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Water-in-oil macroemulsions sustain long-term viability of microbial cells in organic solvents.

Authors
  • Stefan, Alessandra
  • Palazzo, Gerardo
  • Ceglie, Andrea
  • Panzavolta, Eleonora
  • Hochkoeppler, Alejandro
Type
Published Article
Journal
Biotechnology and bioengineering
Publication Date
Feb 05, 2003
Volume
81
Issue
3
Pages
323–328
Identifiers
PMID: 12474255
Source
Medline
License
Unknown

Abstract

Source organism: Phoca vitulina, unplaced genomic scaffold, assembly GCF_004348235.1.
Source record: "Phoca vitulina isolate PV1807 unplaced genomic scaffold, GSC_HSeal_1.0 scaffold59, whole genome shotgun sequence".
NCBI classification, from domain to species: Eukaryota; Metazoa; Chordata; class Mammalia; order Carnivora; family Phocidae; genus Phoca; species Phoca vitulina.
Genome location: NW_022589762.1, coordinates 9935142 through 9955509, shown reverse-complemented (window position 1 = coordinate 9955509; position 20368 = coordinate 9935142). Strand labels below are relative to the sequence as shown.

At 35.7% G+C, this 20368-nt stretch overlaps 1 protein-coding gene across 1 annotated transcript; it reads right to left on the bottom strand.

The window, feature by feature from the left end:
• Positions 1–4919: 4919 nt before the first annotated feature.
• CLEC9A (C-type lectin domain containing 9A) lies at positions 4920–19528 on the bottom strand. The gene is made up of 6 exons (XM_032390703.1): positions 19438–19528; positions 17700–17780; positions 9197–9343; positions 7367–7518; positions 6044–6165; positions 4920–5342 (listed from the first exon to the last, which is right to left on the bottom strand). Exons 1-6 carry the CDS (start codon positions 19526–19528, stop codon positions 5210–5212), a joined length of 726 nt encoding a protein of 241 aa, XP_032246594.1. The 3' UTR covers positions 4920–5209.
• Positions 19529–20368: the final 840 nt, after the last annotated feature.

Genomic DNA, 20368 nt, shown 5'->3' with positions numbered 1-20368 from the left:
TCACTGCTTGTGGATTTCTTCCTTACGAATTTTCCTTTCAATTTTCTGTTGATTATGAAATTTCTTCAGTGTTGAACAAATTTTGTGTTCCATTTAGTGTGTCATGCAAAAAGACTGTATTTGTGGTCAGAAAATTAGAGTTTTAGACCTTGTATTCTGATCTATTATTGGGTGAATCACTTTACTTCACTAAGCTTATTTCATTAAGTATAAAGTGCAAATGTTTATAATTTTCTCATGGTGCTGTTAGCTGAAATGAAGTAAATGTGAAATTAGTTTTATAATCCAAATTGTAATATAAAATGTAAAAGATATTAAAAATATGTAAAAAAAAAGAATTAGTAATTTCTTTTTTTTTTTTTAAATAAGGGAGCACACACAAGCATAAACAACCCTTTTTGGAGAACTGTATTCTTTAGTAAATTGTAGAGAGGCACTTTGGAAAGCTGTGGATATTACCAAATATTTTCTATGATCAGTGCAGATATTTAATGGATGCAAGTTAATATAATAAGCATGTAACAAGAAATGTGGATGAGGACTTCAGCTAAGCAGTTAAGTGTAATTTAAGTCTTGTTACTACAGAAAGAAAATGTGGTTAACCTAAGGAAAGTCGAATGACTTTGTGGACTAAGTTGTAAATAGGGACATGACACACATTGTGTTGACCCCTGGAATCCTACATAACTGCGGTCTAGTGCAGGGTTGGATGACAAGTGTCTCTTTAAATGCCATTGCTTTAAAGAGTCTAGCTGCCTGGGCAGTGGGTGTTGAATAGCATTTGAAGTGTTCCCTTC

Extremely stable water-in-oil macroemulsions have been obtained by dispersing water in isooctane in the presence of lecithin. Either prokaryotic (Escherichia coli) and eukaryotic (Saccharomyces cerevisiae and Rhodotorula minuta) cells hosted in these water-in-oil macroemulsions are viable for weeks despite the consistent excess of organic solvent (ranging from 70 to 84%, v/v) in these ternary systems. Conjugation occurs upon mixing macroemulsions containing F(+) or F(-) Escherichia coli strains, indicating consistent mass transfer between the water droplets. Populations of yeasts hosted in water-in-oil macroemulsion feature a higher frequency of cells aggregation when compared with the corresponding populations suspended in homogeneous aqueous media.

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